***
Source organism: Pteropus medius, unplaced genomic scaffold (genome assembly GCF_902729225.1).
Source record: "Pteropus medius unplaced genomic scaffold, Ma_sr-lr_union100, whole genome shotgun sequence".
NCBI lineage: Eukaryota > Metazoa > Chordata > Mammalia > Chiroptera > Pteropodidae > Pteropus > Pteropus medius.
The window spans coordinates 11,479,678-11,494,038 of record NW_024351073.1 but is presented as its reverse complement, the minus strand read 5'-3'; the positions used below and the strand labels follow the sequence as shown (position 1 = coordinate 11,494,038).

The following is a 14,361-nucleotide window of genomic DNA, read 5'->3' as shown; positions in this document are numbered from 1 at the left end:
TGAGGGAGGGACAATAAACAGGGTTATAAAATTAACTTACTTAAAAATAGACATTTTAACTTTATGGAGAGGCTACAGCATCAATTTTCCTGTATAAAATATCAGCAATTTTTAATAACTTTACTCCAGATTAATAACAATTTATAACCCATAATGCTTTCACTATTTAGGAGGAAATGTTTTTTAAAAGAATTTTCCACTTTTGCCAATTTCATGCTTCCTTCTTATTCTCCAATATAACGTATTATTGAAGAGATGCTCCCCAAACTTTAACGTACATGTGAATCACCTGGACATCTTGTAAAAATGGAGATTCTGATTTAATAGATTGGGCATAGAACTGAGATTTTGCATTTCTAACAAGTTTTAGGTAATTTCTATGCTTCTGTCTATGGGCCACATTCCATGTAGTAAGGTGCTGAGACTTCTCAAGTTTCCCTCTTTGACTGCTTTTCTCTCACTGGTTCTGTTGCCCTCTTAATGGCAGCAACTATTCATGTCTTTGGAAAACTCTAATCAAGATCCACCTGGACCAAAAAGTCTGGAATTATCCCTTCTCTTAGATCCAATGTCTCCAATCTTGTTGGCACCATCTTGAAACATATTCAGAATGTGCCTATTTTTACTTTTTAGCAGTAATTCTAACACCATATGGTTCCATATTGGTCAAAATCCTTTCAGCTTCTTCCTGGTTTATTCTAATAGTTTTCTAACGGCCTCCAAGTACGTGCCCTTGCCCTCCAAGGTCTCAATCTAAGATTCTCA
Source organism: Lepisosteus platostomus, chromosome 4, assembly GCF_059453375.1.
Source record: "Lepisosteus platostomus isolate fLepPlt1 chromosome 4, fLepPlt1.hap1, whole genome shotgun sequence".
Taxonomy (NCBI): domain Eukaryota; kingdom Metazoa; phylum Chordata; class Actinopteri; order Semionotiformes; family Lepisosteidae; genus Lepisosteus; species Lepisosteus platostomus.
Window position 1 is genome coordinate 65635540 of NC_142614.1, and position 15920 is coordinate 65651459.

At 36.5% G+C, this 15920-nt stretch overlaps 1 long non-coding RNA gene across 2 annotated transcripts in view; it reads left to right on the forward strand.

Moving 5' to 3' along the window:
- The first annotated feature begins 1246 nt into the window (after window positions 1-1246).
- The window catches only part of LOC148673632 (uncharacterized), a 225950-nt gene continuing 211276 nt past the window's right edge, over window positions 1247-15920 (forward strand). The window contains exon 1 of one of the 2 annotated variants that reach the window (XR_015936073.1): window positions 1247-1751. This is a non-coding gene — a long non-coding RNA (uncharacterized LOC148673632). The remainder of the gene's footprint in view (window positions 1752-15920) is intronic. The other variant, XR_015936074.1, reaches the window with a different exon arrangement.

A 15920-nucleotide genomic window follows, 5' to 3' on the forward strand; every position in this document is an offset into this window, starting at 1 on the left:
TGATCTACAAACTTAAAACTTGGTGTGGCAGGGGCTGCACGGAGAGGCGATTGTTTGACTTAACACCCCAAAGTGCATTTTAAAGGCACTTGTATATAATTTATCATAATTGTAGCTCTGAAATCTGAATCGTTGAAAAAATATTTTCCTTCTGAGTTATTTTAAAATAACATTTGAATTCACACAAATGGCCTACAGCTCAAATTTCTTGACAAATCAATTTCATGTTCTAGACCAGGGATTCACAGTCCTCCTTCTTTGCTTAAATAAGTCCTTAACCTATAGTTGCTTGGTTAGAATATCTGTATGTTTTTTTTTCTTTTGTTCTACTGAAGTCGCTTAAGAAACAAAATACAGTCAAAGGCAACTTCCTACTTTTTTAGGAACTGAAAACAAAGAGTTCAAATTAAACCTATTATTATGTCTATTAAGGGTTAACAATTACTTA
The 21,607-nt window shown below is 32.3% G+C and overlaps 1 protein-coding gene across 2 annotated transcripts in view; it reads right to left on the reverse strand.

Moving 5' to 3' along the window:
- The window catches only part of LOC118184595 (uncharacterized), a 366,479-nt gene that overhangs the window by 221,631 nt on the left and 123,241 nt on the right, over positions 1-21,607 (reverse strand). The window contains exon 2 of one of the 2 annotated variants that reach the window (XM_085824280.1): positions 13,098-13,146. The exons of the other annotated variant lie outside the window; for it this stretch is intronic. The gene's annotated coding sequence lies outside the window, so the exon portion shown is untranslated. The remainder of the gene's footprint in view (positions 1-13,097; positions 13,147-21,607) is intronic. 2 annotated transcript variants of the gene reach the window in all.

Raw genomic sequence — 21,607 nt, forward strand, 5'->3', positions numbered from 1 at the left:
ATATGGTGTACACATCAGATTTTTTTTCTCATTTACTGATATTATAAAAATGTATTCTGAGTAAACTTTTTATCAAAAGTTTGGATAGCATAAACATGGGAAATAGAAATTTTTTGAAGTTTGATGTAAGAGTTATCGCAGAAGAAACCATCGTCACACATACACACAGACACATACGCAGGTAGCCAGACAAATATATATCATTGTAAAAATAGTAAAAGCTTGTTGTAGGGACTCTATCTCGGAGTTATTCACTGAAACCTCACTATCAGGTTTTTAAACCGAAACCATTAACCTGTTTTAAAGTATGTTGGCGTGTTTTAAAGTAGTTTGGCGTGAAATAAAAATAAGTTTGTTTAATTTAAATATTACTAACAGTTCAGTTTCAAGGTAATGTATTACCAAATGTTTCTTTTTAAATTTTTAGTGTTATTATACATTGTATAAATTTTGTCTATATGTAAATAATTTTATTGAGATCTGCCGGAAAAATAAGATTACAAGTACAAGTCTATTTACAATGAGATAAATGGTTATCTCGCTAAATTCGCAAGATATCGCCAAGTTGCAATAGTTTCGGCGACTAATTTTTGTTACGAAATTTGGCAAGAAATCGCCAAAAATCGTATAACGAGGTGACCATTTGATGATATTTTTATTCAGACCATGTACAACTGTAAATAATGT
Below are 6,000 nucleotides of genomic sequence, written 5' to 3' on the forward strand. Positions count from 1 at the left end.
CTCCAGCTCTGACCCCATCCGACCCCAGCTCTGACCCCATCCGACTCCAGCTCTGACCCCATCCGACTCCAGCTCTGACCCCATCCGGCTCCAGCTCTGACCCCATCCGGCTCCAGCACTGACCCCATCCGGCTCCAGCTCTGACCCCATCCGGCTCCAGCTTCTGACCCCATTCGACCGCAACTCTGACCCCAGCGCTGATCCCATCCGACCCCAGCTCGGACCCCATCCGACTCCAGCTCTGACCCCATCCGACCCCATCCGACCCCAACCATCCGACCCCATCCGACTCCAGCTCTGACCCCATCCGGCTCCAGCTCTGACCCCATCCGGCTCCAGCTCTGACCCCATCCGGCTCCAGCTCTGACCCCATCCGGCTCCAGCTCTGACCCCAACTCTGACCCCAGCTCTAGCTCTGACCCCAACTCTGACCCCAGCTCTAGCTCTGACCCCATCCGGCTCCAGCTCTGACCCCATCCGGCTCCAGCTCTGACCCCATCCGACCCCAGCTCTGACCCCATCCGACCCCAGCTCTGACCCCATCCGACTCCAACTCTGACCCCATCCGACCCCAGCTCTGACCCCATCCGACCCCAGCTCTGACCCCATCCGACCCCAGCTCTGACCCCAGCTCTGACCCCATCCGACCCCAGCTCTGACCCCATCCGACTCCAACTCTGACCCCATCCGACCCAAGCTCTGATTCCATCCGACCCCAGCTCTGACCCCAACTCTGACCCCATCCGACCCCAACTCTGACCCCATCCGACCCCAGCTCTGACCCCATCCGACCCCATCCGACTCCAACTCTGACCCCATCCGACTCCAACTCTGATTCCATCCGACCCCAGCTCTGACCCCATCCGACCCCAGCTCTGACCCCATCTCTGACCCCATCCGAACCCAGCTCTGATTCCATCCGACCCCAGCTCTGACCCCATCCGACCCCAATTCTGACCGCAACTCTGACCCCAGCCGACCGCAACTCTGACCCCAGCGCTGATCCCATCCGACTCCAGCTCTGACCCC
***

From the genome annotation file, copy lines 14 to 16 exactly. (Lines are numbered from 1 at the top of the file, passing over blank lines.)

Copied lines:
- The window catches only part of LOC148673632 (uncharacterized), a 225950-nt gene continuing 211276 nt past the window's right edge, over window positions 1247-15920 (forward strand). The window contains exon 1 of one of the 2 annotated variants that reach the window (XR_015936073.1): window positions 1247-1751. This is a non-coding gene — a long non-coding RNA (uncharacterized LOC148673632). The remainder of the gene's footprint in view (window positions 1752-15920) is intronic. The other variant, XR_015936074.1, reaches the window with a different exon arrangement.

A 15920-nucleotide genomic window follows, 5' to 3' on the forward strand; every position in this document is an offset into this window, starting at 1 on the left:
TGATCTACAAACTTAAAACTTGGTGTGGCAGGGGCTGCACGGAGAGGCGATTGTTTGACTTAACACCCCAAAGTGCATTTTAAAGGCACTTGTATATAATTTATCATAATTGTAGCTCTGAAATCTGAATCGTTGAAAAAATATTTTCCTTCTGAGTTATTTTAAAATAACATTTGAATTCACACAAATGGCCTACAGCTCAAATTTCTTGACAAATCAATTTCATGTTCTAGACCAGGGATTCACAGTCCTCCTTCTTTGCTTAAATAAGTCCTTAACCTATAGTTGCTTGGTTAGAATATCTGTATGTTTTTTTTTCTTTTGTTCTACTGAAGTCGCTTAAGAAACAAAATACAGTCAAAGGCAACTTCCTACTTTTTTAGGAACTGAAAACAAAGAGTTCAAATTAAACCTATTATTATGTCTATTAAGGGTTAACAATTACTTA